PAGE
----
4 Weird Ways to Save Rhinos... maybe

Earlier this week, the last male northern white rhino died, signaling the end of the subspecies (unless artificial insemination attempts are successful). Several other types of rhinos are endangered as well. The largest group are the white rhinos (including all subspecies) with around 21,000 individuals, while the Javan rhino numbers a mere 50-65 individuals, making it a competitor for the world’s rarest large mammal (one of nature’s worst competitions).

  A white rhino resting in the shade in Kruger National Park, South Africa

A white rhino resting in the shade in Kruger National Park, South Africa

The main threat to rhinos is poaching for their horn, which in the recent past has been worth more per gram than gold, platinum, or cocaine on the black market. Rhino horn is used in traditional Chinese medicine, used as a hangover cure in Vietnam, and consumed as an aphrodisiac or party drug to display wealth and status. Of course, rhino horn does none of these things. But the demand for this expensive, illegal placebo from Vietnam, China, and other Asian countries has made poaching a lucrative option for many poor men in southern Africa.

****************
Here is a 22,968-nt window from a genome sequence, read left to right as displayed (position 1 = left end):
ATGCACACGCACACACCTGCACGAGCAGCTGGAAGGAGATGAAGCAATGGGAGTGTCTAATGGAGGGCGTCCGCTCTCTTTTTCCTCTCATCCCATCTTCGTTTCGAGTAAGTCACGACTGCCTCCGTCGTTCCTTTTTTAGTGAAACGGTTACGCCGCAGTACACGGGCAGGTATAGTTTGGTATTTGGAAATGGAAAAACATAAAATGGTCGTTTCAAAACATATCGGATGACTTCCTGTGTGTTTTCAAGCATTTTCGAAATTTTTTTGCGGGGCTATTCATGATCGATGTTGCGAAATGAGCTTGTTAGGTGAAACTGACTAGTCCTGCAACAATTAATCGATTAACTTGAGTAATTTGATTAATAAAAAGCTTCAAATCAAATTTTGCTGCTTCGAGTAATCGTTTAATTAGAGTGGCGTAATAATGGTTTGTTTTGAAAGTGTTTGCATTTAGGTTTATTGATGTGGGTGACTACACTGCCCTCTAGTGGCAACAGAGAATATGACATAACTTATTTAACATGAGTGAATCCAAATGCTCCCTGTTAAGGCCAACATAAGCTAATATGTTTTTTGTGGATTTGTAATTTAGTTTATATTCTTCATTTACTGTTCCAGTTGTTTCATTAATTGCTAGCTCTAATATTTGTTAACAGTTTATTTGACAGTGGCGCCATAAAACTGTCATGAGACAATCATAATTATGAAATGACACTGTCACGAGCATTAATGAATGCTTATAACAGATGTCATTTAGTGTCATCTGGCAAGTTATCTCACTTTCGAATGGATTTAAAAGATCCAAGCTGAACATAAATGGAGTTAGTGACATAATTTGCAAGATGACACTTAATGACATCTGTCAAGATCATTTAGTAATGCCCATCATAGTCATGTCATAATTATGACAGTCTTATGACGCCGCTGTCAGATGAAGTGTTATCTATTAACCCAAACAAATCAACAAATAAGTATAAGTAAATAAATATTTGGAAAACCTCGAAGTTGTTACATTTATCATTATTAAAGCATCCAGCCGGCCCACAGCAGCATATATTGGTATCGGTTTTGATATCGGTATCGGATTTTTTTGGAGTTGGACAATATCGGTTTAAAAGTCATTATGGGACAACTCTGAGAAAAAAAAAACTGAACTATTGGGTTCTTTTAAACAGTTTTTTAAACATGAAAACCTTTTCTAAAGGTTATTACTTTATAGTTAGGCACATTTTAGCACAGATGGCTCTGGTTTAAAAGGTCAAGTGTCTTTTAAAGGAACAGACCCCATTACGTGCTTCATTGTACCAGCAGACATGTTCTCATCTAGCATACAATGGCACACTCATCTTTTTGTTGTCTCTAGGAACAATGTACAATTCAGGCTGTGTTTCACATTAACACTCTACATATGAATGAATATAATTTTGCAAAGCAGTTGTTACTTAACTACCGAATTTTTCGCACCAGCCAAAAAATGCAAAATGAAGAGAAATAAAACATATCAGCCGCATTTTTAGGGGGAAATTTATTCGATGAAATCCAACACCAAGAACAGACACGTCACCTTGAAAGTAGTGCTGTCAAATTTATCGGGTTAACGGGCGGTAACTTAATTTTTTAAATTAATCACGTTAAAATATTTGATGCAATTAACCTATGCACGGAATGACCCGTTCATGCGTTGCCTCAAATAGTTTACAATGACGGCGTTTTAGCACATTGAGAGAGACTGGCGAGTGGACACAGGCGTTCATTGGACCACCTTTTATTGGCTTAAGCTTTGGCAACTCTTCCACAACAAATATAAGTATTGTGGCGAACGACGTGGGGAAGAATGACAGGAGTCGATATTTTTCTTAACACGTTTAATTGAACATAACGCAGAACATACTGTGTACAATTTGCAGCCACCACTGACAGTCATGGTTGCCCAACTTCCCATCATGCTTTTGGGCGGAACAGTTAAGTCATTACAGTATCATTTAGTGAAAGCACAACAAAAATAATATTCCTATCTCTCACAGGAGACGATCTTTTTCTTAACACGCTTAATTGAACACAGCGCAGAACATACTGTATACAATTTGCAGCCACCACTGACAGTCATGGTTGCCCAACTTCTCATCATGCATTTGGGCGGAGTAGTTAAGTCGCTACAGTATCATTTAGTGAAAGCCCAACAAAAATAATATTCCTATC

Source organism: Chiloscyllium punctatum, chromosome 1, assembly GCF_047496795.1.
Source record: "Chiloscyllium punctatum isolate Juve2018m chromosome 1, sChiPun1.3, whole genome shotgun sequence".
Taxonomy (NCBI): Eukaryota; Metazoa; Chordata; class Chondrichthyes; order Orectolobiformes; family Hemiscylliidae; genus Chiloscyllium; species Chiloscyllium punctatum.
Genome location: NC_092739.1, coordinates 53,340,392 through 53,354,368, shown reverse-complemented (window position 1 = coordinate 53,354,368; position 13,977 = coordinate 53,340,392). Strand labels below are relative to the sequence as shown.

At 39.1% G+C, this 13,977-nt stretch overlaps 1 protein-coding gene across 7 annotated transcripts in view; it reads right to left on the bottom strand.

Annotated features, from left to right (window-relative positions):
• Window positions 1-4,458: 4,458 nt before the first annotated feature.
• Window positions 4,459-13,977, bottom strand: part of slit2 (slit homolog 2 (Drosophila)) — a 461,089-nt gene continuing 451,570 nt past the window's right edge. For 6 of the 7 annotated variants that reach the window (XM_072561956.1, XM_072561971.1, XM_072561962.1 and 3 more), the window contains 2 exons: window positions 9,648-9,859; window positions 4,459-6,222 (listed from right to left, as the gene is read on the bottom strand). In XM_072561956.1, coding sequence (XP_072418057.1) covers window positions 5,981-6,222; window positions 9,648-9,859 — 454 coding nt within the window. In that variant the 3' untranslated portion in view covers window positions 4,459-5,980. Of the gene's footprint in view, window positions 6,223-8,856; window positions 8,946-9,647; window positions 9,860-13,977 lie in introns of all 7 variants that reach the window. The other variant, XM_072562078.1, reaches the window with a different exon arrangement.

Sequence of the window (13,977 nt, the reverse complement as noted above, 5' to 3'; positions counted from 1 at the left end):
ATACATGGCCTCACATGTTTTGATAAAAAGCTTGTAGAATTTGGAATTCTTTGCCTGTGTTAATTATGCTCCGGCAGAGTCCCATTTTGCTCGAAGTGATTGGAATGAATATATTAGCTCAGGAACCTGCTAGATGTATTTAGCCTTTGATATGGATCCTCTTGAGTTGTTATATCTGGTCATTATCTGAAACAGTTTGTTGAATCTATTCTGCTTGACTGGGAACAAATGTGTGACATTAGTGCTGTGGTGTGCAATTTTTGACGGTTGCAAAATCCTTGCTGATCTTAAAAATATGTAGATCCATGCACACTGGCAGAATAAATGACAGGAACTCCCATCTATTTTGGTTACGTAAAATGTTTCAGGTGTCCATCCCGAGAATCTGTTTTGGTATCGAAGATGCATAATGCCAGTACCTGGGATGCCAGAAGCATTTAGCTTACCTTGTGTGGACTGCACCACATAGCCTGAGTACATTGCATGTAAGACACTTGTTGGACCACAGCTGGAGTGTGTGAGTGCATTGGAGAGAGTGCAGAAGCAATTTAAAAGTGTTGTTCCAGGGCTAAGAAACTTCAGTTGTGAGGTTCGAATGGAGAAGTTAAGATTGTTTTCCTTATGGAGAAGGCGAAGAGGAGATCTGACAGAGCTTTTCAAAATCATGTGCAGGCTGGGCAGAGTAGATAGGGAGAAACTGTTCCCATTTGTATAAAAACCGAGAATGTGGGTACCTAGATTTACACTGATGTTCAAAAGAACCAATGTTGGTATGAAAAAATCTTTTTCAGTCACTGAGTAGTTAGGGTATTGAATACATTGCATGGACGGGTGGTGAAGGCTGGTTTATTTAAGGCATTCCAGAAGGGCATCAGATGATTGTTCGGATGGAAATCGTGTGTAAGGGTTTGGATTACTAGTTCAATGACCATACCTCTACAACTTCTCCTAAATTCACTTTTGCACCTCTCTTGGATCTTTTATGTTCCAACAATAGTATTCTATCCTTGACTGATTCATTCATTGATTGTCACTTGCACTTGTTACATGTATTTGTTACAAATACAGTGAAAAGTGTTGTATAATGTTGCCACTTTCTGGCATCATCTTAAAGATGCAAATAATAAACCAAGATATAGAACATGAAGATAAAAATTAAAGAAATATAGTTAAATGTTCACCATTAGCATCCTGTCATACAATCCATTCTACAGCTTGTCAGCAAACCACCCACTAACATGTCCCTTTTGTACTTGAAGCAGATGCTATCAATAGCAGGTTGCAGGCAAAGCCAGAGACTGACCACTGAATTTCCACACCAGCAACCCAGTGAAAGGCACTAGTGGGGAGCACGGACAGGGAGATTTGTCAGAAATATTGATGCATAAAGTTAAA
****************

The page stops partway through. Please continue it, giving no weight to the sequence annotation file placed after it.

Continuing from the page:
Black rhino. Image by  Gerry Zambonini

Black rhino. Image by Gerry Zambonini

Conservation groups around the world have put loads of resources towards outreach and education programs focused on protecting rhinos and reducing the demand for horn in Asia. But while the usual methods are effective, they’re not enough. So people have come up with some other, rather unusual means of protecting rhinos - with varying degrees of success. Here are four of them.

 

1. Pink dye and poison

  These rhinos may look pretty in pink, but the poisonous dye actually goes  inside  the horn - photos like this of rhinos and elephants with pink horns and tusks are fake. Image from  listings101

These rhinos may look pretty in pink, but the poisonous dye actually goes inside the horn - photos like this of rhinos and elephants with pink horns and tusks are fake. Image from listings101

One idea would be to inject packets of pink radioactive dye directly into rhinos’ horns. This is similar to methods used by banks to identify and track stolen cash. In theory, the dye would be picked up by airport scanners to catch smugglers, even if the horn has been ground into powder. In the event that the horn reached the consumer without the smuggler being caught, the horn would also contain toxic ectoparasiticides, which would cause vomiting and convulsions in the consumer and hopefully deter them from buying rhino horn in the future. A rhino's horn is disconnected from the rest of its circulatory system, so the dye and poison wouldn’t affect the rhino at all. Unfortunately, these methods have been proved ineffective. Because the radioactive dye is inside the horn and not visible on the living animal, poachers aren’t deterred at all, since they can still sell the horns to mid-level sellers. Still, it’s kind of fun to imagine rhinos with pretty pink poisonous horns.

 

2. Soldiers and drones